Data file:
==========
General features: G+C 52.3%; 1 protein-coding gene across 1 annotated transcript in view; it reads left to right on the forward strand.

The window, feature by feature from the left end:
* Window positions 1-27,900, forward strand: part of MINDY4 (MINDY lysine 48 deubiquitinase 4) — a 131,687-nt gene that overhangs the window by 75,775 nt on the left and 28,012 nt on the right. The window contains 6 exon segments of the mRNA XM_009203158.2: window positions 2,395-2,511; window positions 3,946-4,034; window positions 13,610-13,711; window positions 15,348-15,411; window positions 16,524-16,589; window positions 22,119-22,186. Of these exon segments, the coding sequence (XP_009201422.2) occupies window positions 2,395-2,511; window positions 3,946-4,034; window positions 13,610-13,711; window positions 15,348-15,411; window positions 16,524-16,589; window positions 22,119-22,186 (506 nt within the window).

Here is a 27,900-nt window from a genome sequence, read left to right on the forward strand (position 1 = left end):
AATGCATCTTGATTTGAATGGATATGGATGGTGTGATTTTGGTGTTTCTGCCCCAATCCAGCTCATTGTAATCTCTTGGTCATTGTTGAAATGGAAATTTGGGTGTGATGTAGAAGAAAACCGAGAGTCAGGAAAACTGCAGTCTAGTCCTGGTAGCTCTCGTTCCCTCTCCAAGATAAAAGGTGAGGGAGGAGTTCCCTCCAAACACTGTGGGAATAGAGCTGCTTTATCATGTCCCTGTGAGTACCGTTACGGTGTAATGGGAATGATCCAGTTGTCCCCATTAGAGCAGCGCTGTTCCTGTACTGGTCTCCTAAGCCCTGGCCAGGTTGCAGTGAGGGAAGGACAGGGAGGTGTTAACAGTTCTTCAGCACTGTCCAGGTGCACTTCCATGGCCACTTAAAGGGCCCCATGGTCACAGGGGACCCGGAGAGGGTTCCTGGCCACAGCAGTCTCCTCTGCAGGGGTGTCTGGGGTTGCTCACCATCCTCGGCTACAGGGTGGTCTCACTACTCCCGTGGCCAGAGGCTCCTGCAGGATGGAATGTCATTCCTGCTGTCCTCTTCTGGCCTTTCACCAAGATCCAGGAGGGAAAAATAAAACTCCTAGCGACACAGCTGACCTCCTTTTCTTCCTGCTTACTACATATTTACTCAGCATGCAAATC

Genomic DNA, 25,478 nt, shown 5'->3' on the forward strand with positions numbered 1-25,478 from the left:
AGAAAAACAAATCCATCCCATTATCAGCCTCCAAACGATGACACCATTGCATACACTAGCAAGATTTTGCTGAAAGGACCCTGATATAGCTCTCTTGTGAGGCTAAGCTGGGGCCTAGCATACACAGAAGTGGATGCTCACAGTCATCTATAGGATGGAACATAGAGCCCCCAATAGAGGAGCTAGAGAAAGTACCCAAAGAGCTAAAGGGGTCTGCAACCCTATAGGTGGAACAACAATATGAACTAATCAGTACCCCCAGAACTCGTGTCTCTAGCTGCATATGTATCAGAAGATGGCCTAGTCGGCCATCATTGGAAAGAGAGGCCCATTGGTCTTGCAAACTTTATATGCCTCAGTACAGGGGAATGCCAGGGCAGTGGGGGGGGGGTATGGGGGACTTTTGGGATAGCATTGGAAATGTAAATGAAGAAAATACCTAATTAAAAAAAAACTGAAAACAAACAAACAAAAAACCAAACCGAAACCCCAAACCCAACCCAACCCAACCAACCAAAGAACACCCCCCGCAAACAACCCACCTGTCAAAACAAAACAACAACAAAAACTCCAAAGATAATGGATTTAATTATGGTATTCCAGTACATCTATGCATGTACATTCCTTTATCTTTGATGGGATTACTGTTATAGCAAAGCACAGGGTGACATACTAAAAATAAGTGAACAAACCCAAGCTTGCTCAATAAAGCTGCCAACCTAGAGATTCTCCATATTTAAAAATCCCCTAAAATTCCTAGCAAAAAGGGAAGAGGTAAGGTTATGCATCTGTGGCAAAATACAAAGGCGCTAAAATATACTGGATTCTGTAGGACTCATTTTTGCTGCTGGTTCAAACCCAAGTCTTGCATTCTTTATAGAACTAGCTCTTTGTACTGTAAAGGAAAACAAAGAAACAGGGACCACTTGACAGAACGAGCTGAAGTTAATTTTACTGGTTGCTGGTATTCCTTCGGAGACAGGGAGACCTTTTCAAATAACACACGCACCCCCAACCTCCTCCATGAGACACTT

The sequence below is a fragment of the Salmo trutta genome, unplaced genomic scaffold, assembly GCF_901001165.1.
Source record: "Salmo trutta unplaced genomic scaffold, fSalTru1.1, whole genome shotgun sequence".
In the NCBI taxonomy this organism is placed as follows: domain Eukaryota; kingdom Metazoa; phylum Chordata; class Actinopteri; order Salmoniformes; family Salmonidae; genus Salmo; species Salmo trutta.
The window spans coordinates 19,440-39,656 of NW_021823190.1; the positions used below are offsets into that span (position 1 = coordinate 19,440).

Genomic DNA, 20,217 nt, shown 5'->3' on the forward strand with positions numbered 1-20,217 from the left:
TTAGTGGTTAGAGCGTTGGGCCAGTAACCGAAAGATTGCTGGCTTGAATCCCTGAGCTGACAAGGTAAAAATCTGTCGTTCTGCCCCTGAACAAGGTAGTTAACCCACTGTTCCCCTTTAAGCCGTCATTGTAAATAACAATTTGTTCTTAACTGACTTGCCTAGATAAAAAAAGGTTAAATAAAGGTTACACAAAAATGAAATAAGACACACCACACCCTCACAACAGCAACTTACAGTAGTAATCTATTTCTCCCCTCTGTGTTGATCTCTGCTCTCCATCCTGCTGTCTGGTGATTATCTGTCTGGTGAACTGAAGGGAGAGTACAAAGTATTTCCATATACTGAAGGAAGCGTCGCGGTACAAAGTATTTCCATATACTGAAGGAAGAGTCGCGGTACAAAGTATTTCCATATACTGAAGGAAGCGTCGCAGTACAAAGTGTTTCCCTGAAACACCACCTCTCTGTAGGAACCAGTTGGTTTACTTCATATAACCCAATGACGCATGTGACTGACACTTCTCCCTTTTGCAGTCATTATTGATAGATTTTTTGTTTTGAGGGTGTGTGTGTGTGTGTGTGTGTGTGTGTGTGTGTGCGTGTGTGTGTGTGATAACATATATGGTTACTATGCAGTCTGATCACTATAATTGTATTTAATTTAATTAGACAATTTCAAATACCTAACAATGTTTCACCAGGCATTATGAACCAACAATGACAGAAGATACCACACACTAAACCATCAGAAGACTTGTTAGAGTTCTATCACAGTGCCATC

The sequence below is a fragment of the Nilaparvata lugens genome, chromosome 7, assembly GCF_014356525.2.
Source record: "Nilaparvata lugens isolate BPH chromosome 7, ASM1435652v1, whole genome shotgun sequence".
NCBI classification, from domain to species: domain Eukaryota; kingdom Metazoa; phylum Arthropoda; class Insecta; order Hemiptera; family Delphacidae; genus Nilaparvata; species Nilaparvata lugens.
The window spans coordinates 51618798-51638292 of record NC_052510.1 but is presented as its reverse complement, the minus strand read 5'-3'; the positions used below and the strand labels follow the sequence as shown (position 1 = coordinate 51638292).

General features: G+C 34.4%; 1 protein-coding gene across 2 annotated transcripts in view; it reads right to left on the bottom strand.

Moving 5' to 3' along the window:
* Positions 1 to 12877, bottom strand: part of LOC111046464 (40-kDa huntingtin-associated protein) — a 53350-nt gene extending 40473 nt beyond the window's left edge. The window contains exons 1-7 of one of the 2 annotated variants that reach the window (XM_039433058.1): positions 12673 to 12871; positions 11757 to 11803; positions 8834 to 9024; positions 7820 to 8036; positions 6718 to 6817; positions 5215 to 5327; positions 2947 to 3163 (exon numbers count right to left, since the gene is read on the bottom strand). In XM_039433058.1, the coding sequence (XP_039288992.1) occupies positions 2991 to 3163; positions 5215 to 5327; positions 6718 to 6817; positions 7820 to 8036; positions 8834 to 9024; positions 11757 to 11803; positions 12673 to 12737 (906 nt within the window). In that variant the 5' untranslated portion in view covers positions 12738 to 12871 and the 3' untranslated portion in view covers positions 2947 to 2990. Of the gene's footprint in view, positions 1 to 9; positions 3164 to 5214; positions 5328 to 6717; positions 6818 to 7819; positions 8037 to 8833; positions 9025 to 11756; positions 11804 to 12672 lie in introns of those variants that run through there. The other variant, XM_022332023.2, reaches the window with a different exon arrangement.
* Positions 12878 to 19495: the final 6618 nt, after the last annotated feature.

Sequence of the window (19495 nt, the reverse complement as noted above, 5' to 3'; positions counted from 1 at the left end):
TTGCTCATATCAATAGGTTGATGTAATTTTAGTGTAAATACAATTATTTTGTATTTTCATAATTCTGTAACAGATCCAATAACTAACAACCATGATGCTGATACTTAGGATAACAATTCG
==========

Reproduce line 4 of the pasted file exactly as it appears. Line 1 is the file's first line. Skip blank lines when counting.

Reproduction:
Here is a 27,900-nt window from a genome sequence, read left to right on the forward strand (position 1 = left end):